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Respect for rule of law

Re: Harper plays for keeps (Editorial, May 3). Stephen Harper's attack on Chief Justice Beverley McLachlin and the Supreme Court is deeply disturbing.

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Section 52 of the Constitution Act states: "The Constitution of Canada is the supreme law of Canada, and any law that is inconsistent with the provisions of the Constitution is, to the extent of the inconsistency, of no force or effect."

As a fundamental law, the Constitution is binding on everyone and every institution including not only Parliament but on the executive which, in Canada, consists of the prime minister and cabinet.

In a 1998 decision on Quebec's claim of a right to secede, a unanimous Supreme Court set forth the basic principles of our Constitution, including democracy, respect for minority rights and most importantly, "constitutionalism and the rule of law."

Nowhere has the relationship between executive and the judiciary been better explained than in a 1992 decision of Lord Justice Norton of the Judicial Committee of Britain's House of Lords: "The courts will respect all acts of the executive within its lawful limits and that the executive will respect all decisions of the courts as to what those lawful limits are."

The time has come for Canadians to take a stand in defence of constitutionalism and the independence of the judiciary.




Stephen Harper and his Conservative government act as "judge and jury" over our justice system, voters rights, old age security and scientific research.

They brag about their balanced budget, all the while taking Canada into such a deep democratic deficit, we will never dig ourselves out.




Steen headline disappointing

I was very disappointed to see the headline chosen for Mike McIntyre's article Ex-Jet Steen facing assault charge (May 7).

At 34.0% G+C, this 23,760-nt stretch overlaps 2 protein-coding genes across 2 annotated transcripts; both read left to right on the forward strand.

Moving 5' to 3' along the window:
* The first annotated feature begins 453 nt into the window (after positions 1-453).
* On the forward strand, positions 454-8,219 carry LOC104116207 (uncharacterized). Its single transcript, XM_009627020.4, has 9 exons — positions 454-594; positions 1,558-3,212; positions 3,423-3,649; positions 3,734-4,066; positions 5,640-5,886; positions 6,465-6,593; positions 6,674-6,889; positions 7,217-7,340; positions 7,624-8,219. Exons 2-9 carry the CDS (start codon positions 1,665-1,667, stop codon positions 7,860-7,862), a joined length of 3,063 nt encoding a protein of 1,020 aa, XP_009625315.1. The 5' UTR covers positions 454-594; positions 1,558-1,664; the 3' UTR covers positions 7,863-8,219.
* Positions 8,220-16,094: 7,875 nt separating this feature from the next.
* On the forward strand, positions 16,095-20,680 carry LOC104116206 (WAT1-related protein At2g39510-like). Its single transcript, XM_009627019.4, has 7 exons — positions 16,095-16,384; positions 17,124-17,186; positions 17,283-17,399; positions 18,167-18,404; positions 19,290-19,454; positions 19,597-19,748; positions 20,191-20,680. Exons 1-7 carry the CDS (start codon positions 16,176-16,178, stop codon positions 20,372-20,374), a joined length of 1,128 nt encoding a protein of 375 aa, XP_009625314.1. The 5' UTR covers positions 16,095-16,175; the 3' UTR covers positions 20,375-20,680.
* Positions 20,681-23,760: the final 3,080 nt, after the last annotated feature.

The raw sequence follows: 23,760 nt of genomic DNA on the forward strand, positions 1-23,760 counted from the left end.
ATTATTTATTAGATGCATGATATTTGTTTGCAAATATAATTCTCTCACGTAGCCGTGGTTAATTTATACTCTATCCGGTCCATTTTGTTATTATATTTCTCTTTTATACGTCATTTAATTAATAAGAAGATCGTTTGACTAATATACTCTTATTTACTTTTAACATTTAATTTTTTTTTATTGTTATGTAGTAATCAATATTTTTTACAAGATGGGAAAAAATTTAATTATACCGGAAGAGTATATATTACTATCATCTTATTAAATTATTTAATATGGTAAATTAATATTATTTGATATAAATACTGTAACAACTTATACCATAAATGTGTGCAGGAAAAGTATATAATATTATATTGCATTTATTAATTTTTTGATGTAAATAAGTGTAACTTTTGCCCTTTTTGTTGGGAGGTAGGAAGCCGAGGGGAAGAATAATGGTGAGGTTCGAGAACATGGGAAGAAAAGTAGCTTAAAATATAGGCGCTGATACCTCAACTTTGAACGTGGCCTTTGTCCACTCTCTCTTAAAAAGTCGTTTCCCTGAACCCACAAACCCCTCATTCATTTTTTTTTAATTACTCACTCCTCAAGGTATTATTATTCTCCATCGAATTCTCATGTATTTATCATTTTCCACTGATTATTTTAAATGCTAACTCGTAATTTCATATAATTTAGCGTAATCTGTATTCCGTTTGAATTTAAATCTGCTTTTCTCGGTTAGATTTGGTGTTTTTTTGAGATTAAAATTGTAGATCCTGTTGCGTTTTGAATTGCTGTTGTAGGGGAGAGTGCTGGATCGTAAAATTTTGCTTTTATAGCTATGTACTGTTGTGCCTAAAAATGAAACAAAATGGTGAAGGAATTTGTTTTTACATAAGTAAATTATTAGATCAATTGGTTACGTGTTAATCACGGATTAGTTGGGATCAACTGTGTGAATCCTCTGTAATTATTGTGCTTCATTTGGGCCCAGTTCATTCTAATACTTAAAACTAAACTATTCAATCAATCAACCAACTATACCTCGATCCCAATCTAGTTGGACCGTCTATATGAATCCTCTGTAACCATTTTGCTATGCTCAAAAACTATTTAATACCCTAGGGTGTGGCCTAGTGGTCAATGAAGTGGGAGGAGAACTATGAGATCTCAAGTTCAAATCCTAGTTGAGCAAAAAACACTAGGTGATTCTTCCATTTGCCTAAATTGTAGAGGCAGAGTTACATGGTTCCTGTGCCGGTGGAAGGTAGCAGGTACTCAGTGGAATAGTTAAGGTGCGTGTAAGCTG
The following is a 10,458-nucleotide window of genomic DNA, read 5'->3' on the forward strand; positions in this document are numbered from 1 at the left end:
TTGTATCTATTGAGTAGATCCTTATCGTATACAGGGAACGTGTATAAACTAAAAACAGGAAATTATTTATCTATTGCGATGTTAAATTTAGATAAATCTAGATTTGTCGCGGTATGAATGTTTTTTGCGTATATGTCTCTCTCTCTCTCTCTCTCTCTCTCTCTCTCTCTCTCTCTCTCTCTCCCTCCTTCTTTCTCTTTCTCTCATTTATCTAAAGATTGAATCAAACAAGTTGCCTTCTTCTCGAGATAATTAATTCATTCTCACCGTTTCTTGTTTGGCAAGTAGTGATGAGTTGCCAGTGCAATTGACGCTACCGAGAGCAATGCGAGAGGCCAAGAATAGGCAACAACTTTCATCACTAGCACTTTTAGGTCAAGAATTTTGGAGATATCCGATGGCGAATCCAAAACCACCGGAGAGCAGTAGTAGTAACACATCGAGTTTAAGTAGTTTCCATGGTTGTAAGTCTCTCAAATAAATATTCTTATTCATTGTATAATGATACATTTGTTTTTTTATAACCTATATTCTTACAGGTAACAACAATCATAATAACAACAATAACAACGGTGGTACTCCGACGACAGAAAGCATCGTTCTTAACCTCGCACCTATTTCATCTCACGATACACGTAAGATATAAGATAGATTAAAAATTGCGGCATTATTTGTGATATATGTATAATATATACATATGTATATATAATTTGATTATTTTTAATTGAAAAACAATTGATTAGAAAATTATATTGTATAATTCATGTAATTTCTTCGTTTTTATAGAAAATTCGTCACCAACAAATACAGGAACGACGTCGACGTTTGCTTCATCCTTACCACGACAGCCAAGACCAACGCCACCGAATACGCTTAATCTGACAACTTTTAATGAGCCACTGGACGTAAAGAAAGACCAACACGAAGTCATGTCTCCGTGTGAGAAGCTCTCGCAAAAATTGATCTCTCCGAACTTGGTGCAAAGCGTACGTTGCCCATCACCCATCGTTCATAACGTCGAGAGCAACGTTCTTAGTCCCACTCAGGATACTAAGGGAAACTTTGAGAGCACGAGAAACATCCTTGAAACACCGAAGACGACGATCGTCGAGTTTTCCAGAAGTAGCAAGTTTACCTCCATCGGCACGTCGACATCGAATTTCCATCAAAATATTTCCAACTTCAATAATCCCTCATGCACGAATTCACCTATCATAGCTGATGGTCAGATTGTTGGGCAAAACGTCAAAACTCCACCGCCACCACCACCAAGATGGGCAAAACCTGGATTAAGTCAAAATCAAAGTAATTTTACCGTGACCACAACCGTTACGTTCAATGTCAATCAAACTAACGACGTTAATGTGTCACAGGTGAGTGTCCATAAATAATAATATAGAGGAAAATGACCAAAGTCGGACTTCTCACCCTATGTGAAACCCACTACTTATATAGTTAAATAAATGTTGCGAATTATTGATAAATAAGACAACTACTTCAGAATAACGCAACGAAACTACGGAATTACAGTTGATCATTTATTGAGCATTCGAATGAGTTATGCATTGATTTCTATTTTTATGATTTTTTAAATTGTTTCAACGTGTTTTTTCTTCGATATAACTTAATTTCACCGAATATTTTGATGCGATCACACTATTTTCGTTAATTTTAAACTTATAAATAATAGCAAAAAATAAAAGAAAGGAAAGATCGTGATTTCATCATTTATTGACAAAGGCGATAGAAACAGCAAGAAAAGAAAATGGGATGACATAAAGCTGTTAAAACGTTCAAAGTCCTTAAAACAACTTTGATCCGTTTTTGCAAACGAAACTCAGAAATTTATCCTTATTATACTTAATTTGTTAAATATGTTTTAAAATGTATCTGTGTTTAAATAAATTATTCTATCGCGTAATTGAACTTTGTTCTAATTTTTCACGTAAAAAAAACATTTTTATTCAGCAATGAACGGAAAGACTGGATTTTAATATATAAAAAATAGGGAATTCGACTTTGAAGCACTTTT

Not because of the charge itself (which may or may not be proven in court), but because of the Free Press's baffling decision that a long-ago NHL career deserved mention in the headline, but the fact the man is currently a member of city council did not.

McIntyre's article rightly mentioned Steen's place on city council in the first paragraph. He clearly understands this is an important story that could have implications in the upcoming election, not a puff piece about a previous decade's celebrity.

The headline writer, apparently, does not.




Search for science skills key

Re: Finding the best scientist (Letters, May 6). Gregory Taylor's letter reassures us the Public Health Agency of Canada now has an appropriate process in place for selecting a qualified scientist or medical professional to lead Winnipeg's National Microbiology Laboratory.

Taylor then refers to federal funding of the costly remodelling of a building in Winnipeg for a new microbiology lab.

Although good facilities are important for technological work, it's misleading to suggest this is the type of expenditure needed to "advance important research in Canada."

The most important component is the formulation and testing of new ideas by skilled people.